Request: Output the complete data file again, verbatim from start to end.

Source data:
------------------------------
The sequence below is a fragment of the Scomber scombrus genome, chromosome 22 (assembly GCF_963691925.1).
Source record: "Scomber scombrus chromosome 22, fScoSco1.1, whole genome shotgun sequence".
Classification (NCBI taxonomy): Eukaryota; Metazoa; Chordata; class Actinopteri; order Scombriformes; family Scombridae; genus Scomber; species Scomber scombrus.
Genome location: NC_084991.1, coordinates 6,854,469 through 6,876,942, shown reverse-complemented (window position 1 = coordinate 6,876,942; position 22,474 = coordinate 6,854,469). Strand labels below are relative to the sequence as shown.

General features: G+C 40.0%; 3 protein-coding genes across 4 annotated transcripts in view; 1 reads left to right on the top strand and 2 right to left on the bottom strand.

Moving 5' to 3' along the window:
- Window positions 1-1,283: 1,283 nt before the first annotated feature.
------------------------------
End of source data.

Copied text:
The sequence below is a fragment of the Scomber scombrus genome, chromosome 22 (assembly GCF_963691925.1).
Source record: "Scomber scombrus chromosome 22, fScoSco1.1, whole genome shotgun sequence".
Classification (NCBI taxonomy): Eukaryota; Metazoa; Chordata; class Actinopteri; order Scombriformes; family Scombridae; genus Scomber; species Scomber scombrus.
Genome location: NC_084991.1, coordinates 6,854,469 through 6,876,942, shown reverse-complemented (window position 1 = coordinate 6,876,942; position 22,474 = coordinate 6,854,469). Strand labels below are relative to the sequence as shown.

General features: G+C 40.0%; 3 protein-coding genes across 4 annotated transcripts in view; 1 reads left to right on the top strand and 2 right to left on the bottom strand.

Moving 5' to 3' along the window:
- Window positions 1-1,283: 1,283 nt before the first annotated feature.